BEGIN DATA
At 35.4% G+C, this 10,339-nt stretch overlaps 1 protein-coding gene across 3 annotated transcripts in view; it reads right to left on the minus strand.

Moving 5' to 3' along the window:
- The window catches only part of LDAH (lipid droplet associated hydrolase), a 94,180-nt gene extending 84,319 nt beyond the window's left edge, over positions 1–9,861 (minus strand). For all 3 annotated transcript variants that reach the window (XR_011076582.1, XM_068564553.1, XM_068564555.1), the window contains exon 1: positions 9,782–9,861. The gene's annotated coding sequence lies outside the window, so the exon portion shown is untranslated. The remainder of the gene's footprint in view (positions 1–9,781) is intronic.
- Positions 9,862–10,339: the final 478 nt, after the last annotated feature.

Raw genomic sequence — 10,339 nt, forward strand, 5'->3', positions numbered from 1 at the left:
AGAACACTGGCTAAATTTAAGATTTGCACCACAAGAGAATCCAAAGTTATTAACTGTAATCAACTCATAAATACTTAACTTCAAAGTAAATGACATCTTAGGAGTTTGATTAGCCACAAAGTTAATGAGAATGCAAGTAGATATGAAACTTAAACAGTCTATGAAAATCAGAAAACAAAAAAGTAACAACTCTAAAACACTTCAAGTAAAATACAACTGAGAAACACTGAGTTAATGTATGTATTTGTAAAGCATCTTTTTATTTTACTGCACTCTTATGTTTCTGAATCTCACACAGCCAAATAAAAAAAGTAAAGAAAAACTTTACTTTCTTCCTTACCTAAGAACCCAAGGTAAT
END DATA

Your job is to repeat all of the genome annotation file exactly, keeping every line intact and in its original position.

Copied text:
At 35.4% G+C, this 10,339-nt stretch overlaps 1 protein-coding gene across 3 annotated transcripts in view; it reads right to left on the minus strand.

Moving 5' to 3' along the window:
- The window catches only part of LDAH (lipid droplet associated hydrolase), a 94,180-nt gene extending 84,319 nt beyond the window's left edge, over positions 1–9,861 (minus strand). For all 3 annotated transcript variants that reach the window (XR_011076582.1, XM_068564553.1, XM_068564555.1), the window contains exon 1: positions 9,782–9,861. The gene's annotated coding sequence lies outside the window, so the exon portion shown is untranslated. The remainder of the gene's footprint in view (positions 1–9,781) is intronic.
- Positions 9,862–10,339: the final 478 nt, after the last annotated feature.

Raw genomic sequence — 10,339 nt, forward strand, 5'->3', positions numbered from 1 at the left:
AGAACACTGGCTAAATTTAAGATTTGCACCACAAGAGAATCCAAAGTTATTAACTGTAATCAACTCATAAATACTTAACTTCAAAGTAAATGACATCTTAGGAGTTTGATTAGCCACAAAGTTAATGAGAATGCAAGTAGATATGAAACTTAAACAGTCTATGAAAATCAGAAAACAAAAAAGTAACAACTCTAAAACACTTCAAGTAAAATACAACTGAGAAACACTGAGTTAATGTATGTATTTGTAAAGCATCTTTTTATTTTACTGCACTCTTATGTTTCTGAATCTCACACAGCCAAATAAAAAAAGTAAAGAAAAACTTTACTTTCTTCCTTACCTAAGAACCCAAGGTAAT